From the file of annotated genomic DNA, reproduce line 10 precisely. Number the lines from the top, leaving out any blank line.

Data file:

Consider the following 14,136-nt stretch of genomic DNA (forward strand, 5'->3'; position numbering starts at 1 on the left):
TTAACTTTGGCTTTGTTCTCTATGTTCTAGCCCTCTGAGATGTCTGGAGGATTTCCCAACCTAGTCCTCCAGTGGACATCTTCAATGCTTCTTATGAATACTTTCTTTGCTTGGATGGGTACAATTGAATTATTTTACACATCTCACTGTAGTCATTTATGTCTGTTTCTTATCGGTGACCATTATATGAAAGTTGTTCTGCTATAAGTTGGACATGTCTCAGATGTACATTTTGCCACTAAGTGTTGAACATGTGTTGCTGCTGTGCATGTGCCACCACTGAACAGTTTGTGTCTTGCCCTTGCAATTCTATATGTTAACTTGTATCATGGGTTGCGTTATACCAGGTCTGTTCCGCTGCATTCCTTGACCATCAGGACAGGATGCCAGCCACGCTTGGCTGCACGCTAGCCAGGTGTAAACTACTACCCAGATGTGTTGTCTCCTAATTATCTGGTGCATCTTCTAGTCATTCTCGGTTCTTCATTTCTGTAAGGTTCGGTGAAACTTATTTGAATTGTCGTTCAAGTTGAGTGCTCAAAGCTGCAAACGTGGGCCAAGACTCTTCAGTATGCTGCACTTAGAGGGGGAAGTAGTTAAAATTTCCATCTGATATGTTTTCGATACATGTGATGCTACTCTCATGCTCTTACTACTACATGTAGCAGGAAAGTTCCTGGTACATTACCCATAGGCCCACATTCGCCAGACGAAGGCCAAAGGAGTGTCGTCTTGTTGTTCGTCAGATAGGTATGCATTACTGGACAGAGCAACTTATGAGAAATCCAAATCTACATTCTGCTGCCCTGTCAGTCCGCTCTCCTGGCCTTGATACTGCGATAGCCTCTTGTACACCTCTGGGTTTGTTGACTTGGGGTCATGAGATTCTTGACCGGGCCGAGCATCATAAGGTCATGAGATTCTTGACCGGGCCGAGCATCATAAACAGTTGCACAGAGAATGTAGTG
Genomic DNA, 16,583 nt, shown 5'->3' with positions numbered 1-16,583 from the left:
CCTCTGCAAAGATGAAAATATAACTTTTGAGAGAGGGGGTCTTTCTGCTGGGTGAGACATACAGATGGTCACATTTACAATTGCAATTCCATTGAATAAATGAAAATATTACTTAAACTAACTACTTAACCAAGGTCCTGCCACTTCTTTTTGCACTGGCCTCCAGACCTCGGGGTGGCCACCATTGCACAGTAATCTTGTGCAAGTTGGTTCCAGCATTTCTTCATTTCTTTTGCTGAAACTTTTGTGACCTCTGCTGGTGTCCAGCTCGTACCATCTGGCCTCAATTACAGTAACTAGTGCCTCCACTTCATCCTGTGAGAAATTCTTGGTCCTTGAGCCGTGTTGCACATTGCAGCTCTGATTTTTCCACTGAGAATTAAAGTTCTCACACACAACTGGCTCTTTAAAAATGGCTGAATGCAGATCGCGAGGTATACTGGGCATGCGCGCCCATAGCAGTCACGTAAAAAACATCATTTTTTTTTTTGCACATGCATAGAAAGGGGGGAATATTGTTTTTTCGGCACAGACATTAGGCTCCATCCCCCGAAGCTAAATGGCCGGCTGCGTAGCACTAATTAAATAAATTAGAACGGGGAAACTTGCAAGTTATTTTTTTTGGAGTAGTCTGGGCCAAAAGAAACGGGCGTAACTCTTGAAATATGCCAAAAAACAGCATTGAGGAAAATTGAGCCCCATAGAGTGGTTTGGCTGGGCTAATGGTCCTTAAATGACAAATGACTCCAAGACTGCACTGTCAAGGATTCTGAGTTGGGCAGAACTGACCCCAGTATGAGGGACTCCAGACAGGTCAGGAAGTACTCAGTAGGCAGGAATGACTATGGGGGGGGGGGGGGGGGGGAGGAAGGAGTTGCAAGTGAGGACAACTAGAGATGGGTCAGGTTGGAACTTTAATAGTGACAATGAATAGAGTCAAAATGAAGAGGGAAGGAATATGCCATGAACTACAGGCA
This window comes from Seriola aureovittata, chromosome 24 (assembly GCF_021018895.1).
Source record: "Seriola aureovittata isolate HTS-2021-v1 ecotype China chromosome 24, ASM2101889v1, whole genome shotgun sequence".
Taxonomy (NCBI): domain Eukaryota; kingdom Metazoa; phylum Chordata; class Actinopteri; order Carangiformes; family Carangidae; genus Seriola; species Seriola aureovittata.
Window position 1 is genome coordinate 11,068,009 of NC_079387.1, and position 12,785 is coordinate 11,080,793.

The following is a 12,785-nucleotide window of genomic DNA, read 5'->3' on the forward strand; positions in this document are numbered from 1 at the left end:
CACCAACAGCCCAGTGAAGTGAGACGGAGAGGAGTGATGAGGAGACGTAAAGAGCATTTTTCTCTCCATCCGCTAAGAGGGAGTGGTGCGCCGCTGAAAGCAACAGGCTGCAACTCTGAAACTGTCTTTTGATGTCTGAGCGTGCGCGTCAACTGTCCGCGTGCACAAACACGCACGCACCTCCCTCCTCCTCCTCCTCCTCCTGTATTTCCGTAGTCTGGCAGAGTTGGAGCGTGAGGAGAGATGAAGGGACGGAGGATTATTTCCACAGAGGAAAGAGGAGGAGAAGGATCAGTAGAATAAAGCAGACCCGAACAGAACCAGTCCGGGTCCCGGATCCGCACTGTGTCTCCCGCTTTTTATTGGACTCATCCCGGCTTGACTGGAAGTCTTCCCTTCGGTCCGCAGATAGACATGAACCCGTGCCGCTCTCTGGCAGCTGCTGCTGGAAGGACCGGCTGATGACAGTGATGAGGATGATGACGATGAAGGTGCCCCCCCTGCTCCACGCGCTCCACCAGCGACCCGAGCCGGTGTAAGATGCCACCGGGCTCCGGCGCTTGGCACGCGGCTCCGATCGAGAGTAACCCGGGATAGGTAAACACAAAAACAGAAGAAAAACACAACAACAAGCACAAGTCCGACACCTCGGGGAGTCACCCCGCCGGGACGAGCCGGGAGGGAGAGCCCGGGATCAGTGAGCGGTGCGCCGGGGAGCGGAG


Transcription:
CACCAACAGCCCAGTGAAGTGAGACGGAGAGGAGTGATGAGGAGACGTAAAGAGCATTTTTCTCTCCATCCGCTAAGAGGGAGTGGTGCGCCGCTGAAAGCAACAGGCTGCAACTCTGAAACTGTCTTTTGATGTCTGAGCGTGCGCGTCAACTGTCCGCGTGCACAAACACGCACGCACCTCCCTCCTCCTCCTCCTCCTCCTGTATTTCCGTAGTCTGGCAGAGTTGGAGCGTGAGGAGAGATGAAGGGACGGAGGATTATTTCCACAGAGGAAAGAGGAGGAGAAGGATCAGTAGAATAAAGCAGACCCGAACAGAACCAGTCCGGGTCCCGGATCCGCACTGTGTCTCCCGCTTTTTATTGGACTCATCCCGGCTTGACTGGAAGTCTTCCCTTCGGTCCGCAGATAGACATGAACCCGTGCCGCTCTCTGGCAGCTGCTGCTGGAAGGACCGGCTGATGACAGTGATGAGGATGATGACGATGAAGGTGCCCCCCCTGCTCCACGCGCTCCACCAGCGACCCGAGCCGGTGTAAGATGCCACCGGGCTCCGGCGCTTGGCACGCGGCTCCGATCGAGAGTAACCCGGGATAGGTAAACACAAAAACAGAAGAAAAACACAACAACAAGCACAAGTCCGACACCTCGGGGAGTCACCCCGCCGGGACGAGCCGGGAGGGAGAGCCCGGGATCAGTGAGCGGTGCGCCGGGGAGCGGAG